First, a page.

Keeping preservation above water

Delaware is not only the First State to ratify the U.S. Constitution, but it’s also the nation’s lowest-lying state by average elevation. Anyone who has driven along Route 9 in New Castle or near Oak Orchard in Sussex County — and many places in between — knows that means frequent flooding, especially when the state is hit by strong storms such as Hurricane Sandy and more recently, Hurricane Ida.

Because much of the state was founded along the water, due to historical commerce, milling and fishing, many of the state’s historic resources and communities are at risk. That’s why state experts, supported by Governor John Carney’s Climate Action Plan, are considering what needs to be done to protect these valuable places and spaces.

“The water is important to Delaware’s history and to Delaware’s economics, and we need to figure out a way to live with and manage the water,” said Suzanne Savery, deputy director of the Delaware Division of Historical and Cultural Affairs. “We are all in this together.”

Savery recently attended an annual conference exploring the impacts of coastal hazards, such as frequent flooding, to learn more about what coastal communities and their historic experts are doing — or planning to do — to save historic resources and communities. She said it’s not just about saving buildings, but communities as well.

“There’s a level of justice that we need to look at when communities are flooded,” she said. By addressing community-wide issues, such as developing hazard mitigation or resilience plans, that in turn would help protect historical resources as part of that process. She said it’s also important to know that water itself has a memory — it wants to go where it has historically flowed, and we should respect that in current and future decision-making, such as where to site new buildings or house resources.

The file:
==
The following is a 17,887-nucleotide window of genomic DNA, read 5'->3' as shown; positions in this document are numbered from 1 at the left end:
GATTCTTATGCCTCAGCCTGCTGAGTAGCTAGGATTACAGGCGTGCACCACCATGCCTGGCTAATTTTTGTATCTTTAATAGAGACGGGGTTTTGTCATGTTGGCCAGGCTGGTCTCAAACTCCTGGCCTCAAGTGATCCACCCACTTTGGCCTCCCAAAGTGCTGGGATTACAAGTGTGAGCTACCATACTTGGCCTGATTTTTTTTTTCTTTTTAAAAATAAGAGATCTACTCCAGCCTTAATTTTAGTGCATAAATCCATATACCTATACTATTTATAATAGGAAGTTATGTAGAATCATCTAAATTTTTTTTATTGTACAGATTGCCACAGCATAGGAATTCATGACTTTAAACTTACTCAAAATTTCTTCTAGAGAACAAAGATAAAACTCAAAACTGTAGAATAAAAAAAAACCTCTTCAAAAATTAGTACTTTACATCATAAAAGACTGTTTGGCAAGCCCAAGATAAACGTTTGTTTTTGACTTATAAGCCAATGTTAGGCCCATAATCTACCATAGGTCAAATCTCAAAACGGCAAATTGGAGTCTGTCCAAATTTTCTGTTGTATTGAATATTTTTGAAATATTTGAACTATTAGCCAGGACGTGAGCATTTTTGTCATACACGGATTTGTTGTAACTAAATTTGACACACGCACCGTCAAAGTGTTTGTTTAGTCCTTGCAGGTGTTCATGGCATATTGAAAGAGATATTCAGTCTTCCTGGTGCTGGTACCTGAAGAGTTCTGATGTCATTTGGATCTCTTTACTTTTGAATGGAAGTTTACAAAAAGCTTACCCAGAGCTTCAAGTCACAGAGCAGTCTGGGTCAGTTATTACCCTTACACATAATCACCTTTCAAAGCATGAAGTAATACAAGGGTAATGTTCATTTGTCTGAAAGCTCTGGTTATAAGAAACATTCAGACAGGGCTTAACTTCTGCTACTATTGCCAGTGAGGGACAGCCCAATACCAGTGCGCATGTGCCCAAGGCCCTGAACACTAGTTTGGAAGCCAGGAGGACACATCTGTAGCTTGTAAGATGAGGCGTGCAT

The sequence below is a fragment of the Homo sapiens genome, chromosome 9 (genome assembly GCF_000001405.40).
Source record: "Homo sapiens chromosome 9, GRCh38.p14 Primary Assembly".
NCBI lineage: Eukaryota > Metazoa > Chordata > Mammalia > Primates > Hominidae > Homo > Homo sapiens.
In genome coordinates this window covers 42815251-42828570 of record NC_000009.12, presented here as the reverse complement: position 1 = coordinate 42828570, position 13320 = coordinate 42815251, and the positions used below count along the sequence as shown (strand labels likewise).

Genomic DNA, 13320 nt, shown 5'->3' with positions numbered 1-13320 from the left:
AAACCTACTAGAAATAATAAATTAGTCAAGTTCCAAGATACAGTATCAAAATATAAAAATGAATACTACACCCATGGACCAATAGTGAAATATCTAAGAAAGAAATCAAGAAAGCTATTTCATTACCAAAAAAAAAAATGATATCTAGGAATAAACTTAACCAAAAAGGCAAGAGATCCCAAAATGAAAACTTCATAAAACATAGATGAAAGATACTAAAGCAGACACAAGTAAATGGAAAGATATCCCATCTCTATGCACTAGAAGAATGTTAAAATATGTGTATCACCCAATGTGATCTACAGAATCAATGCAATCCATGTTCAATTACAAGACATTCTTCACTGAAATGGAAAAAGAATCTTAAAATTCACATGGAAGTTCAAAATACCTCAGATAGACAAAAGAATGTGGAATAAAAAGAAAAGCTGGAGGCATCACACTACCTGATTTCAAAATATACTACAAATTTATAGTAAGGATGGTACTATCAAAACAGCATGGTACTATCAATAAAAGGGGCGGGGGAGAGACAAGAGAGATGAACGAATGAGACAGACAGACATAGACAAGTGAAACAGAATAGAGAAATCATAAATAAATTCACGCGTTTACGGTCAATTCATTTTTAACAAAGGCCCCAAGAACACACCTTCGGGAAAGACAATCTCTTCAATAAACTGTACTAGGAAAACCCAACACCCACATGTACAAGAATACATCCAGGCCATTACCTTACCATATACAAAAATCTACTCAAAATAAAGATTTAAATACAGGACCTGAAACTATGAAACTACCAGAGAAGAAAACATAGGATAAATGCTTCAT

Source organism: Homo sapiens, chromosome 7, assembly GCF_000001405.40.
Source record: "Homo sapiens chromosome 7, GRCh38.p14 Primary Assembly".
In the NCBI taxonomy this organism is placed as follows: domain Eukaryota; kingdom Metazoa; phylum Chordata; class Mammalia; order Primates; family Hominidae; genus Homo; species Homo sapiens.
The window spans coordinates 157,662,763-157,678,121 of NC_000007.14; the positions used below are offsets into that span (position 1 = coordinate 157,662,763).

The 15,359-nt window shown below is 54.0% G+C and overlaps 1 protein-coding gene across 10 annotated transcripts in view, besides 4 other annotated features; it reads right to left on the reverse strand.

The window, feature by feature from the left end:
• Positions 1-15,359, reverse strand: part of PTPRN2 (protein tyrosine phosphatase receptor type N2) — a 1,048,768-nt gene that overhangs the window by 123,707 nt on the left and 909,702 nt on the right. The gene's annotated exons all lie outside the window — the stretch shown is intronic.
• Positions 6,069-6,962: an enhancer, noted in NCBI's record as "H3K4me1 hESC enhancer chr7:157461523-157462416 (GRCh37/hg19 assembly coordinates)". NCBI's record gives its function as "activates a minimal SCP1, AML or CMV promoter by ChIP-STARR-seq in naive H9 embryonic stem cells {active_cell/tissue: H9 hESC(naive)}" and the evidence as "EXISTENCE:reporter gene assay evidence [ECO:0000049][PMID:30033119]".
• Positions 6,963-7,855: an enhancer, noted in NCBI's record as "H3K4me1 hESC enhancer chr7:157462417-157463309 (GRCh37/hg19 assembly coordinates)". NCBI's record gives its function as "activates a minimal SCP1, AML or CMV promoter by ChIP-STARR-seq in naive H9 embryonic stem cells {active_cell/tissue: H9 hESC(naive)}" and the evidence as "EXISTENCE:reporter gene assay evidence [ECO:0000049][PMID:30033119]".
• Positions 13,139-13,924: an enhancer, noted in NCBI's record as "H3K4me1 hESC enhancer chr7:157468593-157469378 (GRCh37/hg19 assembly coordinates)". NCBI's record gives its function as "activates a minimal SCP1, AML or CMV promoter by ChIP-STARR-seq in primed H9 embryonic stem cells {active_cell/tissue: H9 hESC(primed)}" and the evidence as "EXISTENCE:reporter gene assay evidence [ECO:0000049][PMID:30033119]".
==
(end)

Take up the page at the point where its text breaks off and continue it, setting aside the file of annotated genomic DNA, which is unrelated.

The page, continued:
While Delaware’s proximity to the water is fantastic news for those who love life along the coast, it also brings with it serious risks, particularly to vulnerable and even yet-to-be-discovered historic resources. As the world’s climate changes and drives warmer air and ocean temperatures and the region sinks due to a geological phenomenon known as subsidence, sea-level rise becomes one of the state’s biggest threats. Delaware is in a “hotspot” for sea-level rise, and scientists estimate sea levels are rising at more than twice the global average.

In addition to the already known historical resources and communities, there are also archaeological sites along the water that are at risk of being lost. There are also likely many resources that have yet to be discovered that could be lost before they’re even found.

“We need to work to preserve the past so that we can learn from it,” Savery said. “History is always unfolding, so we’re always learning something new. But if it’s lost, then it’s going to be that much more challenging for our future.”

In addition to the resources and suggestions outlined in Delaware’s Climate Action Plan and looking for community-wide solutions and paths forward, Savery said the Division is encouraging staff to attend workshops like the “Keeping History Above Water” conference she just attended in Norfolk, Virginia, as well as the state’s Delaware Climate Leadership Academy.

“Now is the time to take action,” she said. “It is a work in progress, and we need to work together to find a smart way to manage that history.”